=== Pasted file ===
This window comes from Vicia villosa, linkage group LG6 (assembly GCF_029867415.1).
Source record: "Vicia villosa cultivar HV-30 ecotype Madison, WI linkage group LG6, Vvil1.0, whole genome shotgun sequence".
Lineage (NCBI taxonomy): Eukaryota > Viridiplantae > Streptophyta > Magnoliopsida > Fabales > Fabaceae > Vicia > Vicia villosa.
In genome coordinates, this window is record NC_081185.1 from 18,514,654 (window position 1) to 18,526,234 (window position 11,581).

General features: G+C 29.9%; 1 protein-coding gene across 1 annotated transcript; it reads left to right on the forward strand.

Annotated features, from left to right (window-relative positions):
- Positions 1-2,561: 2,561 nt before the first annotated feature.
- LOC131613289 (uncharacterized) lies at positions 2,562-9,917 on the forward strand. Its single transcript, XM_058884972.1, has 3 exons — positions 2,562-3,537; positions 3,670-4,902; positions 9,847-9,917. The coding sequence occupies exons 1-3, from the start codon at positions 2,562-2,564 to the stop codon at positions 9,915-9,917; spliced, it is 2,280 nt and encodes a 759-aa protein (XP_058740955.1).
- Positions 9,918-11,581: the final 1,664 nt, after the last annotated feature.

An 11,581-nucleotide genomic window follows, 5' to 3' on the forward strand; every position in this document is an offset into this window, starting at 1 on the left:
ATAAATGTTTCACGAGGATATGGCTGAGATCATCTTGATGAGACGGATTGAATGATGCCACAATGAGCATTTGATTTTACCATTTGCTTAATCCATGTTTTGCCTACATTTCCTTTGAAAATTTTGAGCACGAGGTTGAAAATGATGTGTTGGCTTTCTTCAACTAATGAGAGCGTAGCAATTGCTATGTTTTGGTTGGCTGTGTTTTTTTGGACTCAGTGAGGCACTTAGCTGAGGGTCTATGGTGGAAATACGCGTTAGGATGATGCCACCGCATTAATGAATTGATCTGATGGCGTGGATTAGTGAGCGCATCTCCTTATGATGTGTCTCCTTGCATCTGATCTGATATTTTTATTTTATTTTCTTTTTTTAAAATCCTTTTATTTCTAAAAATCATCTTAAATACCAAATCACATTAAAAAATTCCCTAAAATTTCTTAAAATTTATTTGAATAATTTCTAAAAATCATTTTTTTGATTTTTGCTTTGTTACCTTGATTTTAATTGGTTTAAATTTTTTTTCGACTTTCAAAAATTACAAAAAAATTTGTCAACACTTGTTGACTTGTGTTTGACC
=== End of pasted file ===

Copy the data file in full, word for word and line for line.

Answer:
This window comes from Vicia villosa, linkage group LG6 (assembly GCF_029867415.1).
Source record: "Vicia villosa cultivar HV-30 ecotype Madison, WI linkage group LG6, Vvil1.0, whole genome shotgun sequence".
Lineage (NCBI taxonomy): Eukaryota > Viridiplantae > Streptophyta > Magnoliopsida > Fabales > Fabaceae > Vicia > Vicia villosa.
In genome coordinates, this window is record NC_081185.1 from 18,514,654 (window position 1) to 18,526,234 (window position 11,581).

General features: G+C 29.9%; 1 protein-coding gene across 1 annotated transcript; it reads left to right on the forward strand.

Annotated features, from left to right (window-relative positions):
- Positions 1-2,561: 2,561 nt before the first annotated feature.
- LOC131613289 (uncharacterized) lies at positions 2,562-9,917 on the forward strand. Its single transcript, XM_058884972.1, has 3 exons — positions 2,562-3,537; positions 3,670-4,902; positions 9,847-9,917. The coding sequence occupies exons 1-3, from the start codon at positions 2,562-2,564 to the stop codon at positions 9,915-9,917; spliced, it is 2,280 nt and encodes a 759-aa protein (XP_058740955.1).
- Positions 9,918-11,581: the final 1,664 nt, after the last annotated feature.

An 11,581-nucleotide genomic window follows, 5' to 3' on the forward strand; every position in this document is an offset into this window, starting at 1 on the left:
ATAAATGTTTCACGAGGATATGGCTGAGATCATCTTGATGAGACGGATTGAATGATGCCACAATGAGCATTTGATTTTACCATTTGCTTAATCCATGTTTTGCCTACATTTCCTTTGAAAATTTTGAGCACGAGGTTGAAAATGATGTGTTGGCTTTCTTCAACTAATGAGAGCGTAGCAATTGCTATGTTTTGGTTGGCTGTGTTTTTTTGGACTCAGTGAGGCACTTAGCTGAGGGTCTATGGTGGAAATACGCGTTAGGATGATGCCACCGCATTAATGAATTGATCTGATGGCGTGGATTAGTGAGCGCATCTCCTTATGATGTGTCTCCTTGCATCTGATCTGATATTTTTATTTTATTTTCTTTTTTTAAAATCCTTTTATTTCTAAAAATCATCTTAAATACCAAATCACATTAAAAAATTCCCTAAAATTTCTTAAAATTTATTTGAATAATTTCTAAAAATCATTTTTTTGATTTTTGCTTTGTTACCTTGATTTTAATTGGTTTAAATTTTTTTTCGACTTTCAAAAATTACAAAAAAATTTGTCAACACTTGTTGACTTGTGTTTGACC